He assumes that democratic politicians have a responsibility to act on the behalf of others in the pursuit of ends “that others have a good reason to expect him to pursue." These ends are likely to include the minimization of summum malum, the underlying purpose of the political system as a whole. To be a politician, you must take this responsibility seriously and act accordingly, even if that includes employing disagreeable means. In addition, your tactics must be shaped according to how the world actually is, not just how you think the world should be. Adjusting to the world as it is, according to Galston, includes considering the decisions of your opponents. Accordingly, if your adversary initiates a game of “hardball” (the use of disagreeable, but not utterly reprehensible, tactics to achieve an end), then you are obligated to play hardball as well. You must use similar distasteful tactics because they are the only effective means to win and hold power in our society as it is. However, playing hardball in the political arena condones the existence of the game in the first place. By playing the game, the leader essentially accepts the rules by which the game is played. Also, if politicians make use of underhanded tactics routine, then the public becomes desensitized to these tactics. They begin to see such means as acceptable and normal, which in turn makes it harder for a politician to opt out of the game. The game has become a routine and anticipated feature of the political system. Moreover, continual use of such tactics usually leads to the escalation of the distasteful tactics employed. As the game progresses, the only effective strategy is an increased use of disagreeable means. The truly balanced political leader should find it difficult to use such means, and it should be noted that this difficulty increases as the need to use such tactics increases. Eventually, the game will change from hardball to “dirtyball,” where the means are not only disagreeable but also unacceptable. In such a case, the leader’s moral balance is lost. This, to me, is unacceptable.

American politics is a prime example of this cycle. The public no longer sees the initial purpose of the government, because they've been bombarded by this game that the politicians play, a game that has nothing to do with what's really at stake. When the game becomes bigger than the needs of society (with the "good of society" as a banner for the game itself), then it's time to change the game. That's where this post on Obama comes in. Essentially, Hillary sees the tactics of the right and she reacts. By reacting, she perpetuates the game as it is currently played. Her mentality is that to win you must get in that arena with your opponents (the attack dogs), which means she must become one herself. Obama's vision (I won't comment on his implemenation of said vision) is to abstain from the game. He wants a new game with new rules, where genuine debate and deliberation are the keys to a successful government (and campaign, for that matter).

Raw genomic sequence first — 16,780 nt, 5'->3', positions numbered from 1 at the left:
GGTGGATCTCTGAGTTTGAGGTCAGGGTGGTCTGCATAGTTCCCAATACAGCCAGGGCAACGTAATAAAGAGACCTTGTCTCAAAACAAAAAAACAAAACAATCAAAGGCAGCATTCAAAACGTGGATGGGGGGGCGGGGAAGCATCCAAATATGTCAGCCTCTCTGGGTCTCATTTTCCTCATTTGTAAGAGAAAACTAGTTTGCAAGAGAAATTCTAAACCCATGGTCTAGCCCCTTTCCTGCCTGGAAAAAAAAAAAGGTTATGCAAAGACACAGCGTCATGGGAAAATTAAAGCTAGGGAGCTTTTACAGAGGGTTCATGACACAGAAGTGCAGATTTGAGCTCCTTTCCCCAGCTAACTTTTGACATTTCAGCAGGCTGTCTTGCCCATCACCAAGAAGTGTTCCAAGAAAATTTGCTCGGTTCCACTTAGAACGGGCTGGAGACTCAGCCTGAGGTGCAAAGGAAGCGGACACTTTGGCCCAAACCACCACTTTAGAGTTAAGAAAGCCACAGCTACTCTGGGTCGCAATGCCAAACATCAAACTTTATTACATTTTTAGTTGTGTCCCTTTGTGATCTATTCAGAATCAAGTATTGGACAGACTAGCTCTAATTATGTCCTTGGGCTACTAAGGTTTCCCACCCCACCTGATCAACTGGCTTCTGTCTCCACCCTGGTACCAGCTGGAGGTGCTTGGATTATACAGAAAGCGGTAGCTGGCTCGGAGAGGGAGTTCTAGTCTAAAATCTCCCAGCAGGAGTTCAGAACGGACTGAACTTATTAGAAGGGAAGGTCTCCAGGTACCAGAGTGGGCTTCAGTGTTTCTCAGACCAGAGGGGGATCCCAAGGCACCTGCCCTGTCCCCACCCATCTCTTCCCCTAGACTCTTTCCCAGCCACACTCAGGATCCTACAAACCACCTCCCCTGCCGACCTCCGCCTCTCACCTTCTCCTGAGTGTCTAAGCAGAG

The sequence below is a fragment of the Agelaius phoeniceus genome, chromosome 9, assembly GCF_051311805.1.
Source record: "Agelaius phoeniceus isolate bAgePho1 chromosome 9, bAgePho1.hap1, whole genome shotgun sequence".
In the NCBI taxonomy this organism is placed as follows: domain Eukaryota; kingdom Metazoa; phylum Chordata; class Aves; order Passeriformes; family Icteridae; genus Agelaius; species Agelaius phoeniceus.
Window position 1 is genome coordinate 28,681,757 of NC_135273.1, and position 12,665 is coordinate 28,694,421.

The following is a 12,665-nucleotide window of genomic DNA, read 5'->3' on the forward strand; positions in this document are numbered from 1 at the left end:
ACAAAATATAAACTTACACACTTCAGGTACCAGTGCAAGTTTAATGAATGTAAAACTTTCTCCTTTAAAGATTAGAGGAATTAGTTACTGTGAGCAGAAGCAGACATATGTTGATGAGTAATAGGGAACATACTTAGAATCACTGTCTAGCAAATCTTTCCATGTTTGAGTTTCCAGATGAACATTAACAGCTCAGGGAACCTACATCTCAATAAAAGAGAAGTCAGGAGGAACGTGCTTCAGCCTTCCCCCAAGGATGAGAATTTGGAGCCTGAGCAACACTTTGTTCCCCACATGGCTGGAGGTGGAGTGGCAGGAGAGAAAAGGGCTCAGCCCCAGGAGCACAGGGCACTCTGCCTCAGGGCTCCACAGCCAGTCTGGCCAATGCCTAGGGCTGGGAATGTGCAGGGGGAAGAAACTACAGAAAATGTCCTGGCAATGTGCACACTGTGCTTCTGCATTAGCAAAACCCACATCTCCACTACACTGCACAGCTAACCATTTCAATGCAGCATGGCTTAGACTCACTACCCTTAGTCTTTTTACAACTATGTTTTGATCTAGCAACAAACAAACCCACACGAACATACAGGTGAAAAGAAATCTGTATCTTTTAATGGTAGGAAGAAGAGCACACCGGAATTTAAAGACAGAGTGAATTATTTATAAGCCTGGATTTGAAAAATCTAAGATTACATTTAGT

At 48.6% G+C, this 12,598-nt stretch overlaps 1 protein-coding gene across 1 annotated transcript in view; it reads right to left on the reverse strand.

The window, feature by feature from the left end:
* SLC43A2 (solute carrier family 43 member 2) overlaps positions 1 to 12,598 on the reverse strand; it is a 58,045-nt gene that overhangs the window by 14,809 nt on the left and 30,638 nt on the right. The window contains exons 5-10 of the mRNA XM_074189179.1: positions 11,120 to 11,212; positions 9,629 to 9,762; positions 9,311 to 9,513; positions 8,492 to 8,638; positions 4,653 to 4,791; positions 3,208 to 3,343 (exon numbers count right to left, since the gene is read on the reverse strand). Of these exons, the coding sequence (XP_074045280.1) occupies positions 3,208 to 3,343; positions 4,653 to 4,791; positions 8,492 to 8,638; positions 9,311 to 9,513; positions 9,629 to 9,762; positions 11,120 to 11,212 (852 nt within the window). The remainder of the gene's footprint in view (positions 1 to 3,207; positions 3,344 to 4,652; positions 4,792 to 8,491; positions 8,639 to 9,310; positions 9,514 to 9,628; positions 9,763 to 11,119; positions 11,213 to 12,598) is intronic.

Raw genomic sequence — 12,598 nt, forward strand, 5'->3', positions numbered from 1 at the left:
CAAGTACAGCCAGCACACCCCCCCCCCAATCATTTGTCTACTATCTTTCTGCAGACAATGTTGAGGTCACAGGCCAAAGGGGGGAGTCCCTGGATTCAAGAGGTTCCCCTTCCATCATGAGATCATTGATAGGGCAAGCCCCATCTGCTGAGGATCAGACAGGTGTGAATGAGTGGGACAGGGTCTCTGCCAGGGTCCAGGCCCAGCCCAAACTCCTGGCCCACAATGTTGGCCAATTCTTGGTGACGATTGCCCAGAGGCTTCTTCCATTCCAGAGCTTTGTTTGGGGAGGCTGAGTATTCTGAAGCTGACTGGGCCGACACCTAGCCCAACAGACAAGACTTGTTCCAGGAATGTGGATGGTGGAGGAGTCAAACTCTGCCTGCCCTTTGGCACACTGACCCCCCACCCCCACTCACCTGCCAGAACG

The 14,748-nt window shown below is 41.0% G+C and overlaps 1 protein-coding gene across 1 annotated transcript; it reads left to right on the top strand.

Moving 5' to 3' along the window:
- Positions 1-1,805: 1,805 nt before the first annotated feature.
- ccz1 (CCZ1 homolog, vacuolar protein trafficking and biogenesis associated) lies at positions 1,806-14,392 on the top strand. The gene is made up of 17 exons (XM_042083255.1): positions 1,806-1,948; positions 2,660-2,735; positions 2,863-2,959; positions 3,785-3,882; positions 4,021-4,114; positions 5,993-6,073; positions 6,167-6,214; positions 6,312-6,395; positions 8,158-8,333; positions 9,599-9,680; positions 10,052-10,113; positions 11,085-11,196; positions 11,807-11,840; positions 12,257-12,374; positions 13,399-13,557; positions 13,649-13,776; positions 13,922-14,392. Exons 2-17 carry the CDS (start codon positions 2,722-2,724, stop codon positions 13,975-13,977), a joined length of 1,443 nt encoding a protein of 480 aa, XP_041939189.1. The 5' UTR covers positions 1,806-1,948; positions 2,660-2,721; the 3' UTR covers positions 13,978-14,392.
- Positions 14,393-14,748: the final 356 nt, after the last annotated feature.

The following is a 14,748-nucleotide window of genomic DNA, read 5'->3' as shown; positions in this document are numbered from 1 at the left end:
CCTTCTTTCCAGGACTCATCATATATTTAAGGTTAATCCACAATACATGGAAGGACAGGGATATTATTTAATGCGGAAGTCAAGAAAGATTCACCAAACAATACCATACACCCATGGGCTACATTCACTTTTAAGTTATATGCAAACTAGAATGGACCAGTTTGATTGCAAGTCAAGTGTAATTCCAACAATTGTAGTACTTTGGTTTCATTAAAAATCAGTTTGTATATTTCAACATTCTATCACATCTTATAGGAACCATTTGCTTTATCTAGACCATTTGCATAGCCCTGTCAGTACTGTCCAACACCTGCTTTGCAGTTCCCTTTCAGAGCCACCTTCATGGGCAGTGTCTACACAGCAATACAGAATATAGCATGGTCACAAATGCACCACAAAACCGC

GRP says:
"Why should progressives take Obama's metapolitics seriously? Two reasons. One is that it is an attempt to transform the political culture. That is, to break with the Clintonian style of responding reactively to the attack dog mode of Republican politics that aggressively sides with allies against enemies. The reactive Clintonian style simply reproduces this mode. The short hand for Obama's critique of this mode: "they are willing to say anything to win." The key idea, however, is that poltical culture should be geared less to the ally/enemy distinction and more to the idea that, the diversity of the polity notwithstanding, ordinary, democratically energized Americans can mobilize/debate their way towards common understandings of the common good." (emphasis mine)

And that's just it. I think toughness, as promoted by Galston, is Clinton's strategy. But all of this toughness is blinding everyone to the real reason for the game in the first place, and I hope our political culture can actually transform into something worthwhile. I'm not sure if Obama can do it, but at least he's trying (or says he is).

I leave you with this last bit from GRP:
"A successful transformation of the political culture along these lines (which Obama compares to Reagan's transformation of American political culture--an analogy that Hillary has gone out of her way deliberately to misrepresent) may be needed for the establishment of an enduring progressive coalition (in Obama's words--democrats, independents, and some Republicans) that, rather than constantly react to and compromise with post-Reagan Republican ideas (an important part of Bill Clinton's legacy, as is evident, e.g., in the compromise over welfare reform), articulates in new terms (talk of common sense and of a common good) a new progressive agenda. The insistence, in short, that overcoming a reactive political style is the indispensable first step moving towards the articulation of a nonreactive, progressive political agenda." (emphasis mine)

So there you have it. Maybe if the game gets a makeover then I won't loathe it so much. Maybe.